Nixon wants to be in the skiffle group. He's from the next village too, but we like him and he can sing like Little Richard. He can sing 'Good Golly, Miss Molly' just like the record, but he only knows the first line. I tell him he needs to buy the Record Song Book, which costs sixpence a week. We share our pocket money to buy it every week, but Nixon doesn't live near enough to read our copy. He has to know the words to get into the Skiffle Group.
Nixon wants to join us because there isn't a skiffle group in his village. Some of the kids from his village are ok, I've been in the Cubs with a few of them and we're still pals, but the rough lads from there say there's been a war between our villages since before their granddads' time, so they keep trying to invade us and we fight them off.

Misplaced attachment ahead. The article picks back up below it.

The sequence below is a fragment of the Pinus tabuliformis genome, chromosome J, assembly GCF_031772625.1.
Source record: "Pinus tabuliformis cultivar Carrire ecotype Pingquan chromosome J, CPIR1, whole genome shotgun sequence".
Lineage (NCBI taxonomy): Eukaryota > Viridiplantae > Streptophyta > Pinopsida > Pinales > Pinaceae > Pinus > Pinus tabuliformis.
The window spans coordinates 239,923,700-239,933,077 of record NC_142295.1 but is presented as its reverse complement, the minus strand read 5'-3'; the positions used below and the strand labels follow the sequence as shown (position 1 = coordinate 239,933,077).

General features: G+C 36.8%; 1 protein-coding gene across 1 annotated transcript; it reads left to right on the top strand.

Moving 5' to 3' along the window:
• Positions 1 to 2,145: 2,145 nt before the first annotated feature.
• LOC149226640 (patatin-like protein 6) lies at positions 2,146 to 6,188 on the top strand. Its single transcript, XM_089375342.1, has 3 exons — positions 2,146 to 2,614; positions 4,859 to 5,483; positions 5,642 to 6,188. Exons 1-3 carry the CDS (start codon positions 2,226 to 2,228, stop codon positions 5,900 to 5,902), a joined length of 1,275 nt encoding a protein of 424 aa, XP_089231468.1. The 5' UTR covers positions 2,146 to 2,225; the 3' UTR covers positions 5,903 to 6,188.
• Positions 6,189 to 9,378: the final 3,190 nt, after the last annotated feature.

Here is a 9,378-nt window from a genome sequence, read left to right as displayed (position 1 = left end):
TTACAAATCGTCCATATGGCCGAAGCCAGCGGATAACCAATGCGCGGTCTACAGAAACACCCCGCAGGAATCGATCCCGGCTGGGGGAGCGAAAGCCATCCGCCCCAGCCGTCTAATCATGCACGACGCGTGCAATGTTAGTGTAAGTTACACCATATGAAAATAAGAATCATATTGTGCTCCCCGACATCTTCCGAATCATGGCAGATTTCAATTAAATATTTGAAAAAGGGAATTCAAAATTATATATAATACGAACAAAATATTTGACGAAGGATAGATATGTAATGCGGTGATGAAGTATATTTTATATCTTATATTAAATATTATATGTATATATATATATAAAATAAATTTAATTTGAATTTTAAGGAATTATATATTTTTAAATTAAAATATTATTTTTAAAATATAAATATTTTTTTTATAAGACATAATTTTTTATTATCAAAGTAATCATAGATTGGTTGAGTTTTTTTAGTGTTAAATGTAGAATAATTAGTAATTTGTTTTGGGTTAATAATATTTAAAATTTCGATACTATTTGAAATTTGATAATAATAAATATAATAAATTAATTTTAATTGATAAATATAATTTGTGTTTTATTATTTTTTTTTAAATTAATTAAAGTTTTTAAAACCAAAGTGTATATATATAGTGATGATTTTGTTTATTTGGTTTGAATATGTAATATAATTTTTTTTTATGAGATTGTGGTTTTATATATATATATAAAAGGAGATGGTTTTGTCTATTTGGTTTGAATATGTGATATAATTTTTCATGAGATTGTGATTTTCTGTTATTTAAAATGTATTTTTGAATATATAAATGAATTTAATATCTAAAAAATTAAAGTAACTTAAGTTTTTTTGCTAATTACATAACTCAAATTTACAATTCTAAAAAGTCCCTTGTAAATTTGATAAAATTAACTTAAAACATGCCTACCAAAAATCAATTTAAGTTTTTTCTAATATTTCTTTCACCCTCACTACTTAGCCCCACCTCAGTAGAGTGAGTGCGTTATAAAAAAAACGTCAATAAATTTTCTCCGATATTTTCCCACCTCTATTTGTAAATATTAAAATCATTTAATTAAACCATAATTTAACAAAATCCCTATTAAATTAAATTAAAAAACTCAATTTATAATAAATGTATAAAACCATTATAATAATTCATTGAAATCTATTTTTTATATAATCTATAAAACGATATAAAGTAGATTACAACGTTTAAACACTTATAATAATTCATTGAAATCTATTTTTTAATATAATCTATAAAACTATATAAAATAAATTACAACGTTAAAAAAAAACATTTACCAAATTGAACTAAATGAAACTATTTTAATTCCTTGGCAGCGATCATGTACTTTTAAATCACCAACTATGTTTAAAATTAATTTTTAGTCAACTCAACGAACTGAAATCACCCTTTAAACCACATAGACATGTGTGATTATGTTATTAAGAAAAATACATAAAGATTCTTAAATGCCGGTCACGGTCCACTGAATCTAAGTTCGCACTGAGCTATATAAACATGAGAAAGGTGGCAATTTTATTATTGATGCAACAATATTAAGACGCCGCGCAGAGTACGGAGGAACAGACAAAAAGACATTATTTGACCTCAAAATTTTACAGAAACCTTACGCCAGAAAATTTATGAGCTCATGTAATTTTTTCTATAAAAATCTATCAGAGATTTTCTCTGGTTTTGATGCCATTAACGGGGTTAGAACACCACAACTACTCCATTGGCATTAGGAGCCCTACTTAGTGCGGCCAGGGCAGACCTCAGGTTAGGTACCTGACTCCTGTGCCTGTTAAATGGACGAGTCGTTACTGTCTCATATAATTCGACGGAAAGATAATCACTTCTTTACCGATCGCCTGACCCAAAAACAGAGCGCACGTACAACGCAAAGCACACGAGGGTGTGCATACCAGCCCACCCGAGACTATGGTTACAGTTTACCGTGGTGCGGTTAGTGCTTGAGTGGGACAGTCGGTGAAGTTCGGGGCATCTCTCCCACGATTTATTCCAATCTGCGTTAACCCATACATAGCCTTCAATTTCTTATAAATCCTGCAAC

We practice our songs in my room. I put my train set away, because we're starting a night club in here and we need more space. A long time ago, my parents had the floorboards of my room French polished, so that people could dance at a party they had. I find the French polish in the scullery and my friend Michael and I polish the floor. We try tying yellow dusters to our feet and skating about, but that doesn't work very well. We end up on our knees, polishing by hand.
I have an idea that we should do some painting in my room. It has a white plaster ceiling rose. I think it would look great if it was black. A lot of night clubs in films have black ceilings. I have a tin of black paint that I used to help paint another kid's bike, so I get that and a small paintbrush. I get up on my dad's step ladders and paint the ceiling rose. It looks much better in black.